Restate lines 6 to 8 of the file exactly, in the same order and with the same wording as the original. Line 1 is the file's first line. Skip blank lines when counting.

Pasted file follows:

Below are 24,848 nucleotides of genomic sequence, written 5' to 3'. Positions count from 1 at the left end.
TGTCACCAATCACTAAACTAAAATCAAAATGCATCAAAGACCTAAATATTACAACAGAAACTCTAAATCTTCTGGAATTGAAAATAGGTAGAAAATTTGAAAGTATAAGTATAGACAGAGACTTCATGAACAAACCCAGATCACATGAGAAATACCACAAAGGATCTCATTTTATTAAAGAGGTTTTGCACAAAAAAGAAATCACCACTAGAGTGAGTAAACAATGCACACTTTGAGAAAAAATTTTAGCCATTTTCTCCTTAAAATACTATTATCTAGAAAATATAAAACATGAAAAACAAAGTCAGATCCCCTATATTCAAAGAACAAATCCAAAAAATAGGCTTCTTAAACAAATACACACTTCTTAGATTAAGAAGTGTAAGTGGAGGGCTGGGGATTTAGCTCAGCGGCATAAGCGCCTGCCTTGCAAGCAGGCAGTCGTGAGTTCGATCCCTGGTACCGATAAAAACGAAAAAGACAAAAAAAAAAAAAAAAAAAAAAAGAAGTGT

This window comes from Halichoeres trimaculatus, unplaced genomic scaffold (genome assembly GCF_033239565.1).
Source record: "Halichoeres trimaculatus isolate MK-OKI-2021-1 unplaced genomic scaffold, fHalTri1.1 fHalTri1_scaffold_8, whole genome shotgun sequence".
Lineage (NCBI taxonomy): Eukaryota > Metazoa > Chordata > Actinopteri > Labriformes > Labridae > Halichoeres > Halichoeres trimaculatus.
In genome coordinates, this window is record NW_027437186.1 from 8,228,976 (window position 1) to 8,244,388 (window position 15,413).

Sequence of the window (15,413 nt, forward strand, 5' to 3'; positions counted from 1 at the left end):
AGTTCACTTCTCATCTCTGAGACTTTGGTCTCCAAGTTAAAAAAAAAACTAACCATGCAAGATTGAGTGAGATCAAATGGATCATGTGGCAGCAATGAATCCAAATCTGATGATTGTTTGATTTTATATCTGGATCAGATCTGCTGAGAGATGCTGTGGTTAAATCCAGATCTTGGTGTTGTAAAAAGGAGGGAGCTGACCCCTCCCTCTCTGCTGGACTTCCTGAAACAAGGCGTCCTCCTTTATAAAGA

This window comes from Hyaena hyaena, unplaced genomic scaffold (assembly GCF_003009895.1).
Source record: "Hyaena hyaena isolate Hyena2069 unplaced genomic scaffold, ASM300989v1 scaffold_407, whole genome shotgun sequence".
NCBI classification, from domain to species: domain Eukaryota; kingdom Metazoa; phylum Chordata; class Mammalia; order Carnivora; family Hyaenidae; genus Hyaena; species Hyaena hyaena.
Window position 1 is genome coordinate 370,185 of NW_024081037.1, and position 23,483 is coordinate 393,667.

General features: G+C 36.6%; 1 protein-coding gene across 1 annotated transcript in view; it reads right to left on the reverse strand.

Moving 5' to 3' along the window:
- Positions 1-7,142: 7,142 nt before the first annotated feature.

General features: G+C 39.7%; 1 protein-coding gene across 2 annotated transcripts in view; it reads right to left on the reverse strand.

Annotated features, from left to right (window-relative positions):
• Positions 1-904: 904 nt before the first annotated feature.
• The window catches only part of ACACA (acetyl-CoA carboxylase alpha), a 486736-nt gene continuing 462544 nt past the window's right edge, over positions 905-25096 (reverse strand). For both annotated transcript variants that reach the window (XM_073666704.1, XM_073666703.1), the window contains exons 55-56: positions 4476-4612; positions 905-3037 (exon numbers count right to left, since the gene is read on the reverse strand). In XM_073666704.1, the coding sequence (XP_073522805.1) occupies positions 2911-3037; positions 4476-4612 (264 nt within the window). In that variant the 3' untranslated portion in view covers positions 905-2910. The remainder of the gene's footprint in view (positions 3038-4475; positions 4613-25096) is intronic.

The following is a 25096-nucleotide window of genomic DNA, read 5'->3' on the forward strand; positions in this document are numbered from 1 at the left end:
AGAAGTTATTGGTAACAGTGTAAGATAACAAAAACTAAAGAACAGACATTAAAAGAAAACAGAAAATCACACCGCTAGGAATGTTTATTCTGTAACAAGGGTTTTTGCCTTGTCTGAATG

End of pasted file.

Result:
In genome coordinates, this window is record NW_027437186.1 from 8,228,976 (window position 1) to 8,244,388 (window position 15,413).

Sequence of the window (15,413 nt, forward strand, 5' to 3'; positions counted from 1 at the left end):
AGTTCACTTCTCATCTCTGAGACTTTGGTCTCCAAGTTAAAAAAAAAACTAACCATGCAAGATTGAGTGAGATCAAATGGATCATGTGGCAGCAATGAATCCAAATCTGATGATTGTTTGATTTTATATCTGGATCAGATCTGCTGAGAGATGCTGTGGTTAAATCCAGATCTTGGTGTTGTAAAAAGGAGGGAGCTGACCCCTCCCTCTCTGCTGGACTTCCTGAAACAAGGCGTCCTCCTTTATAAAGA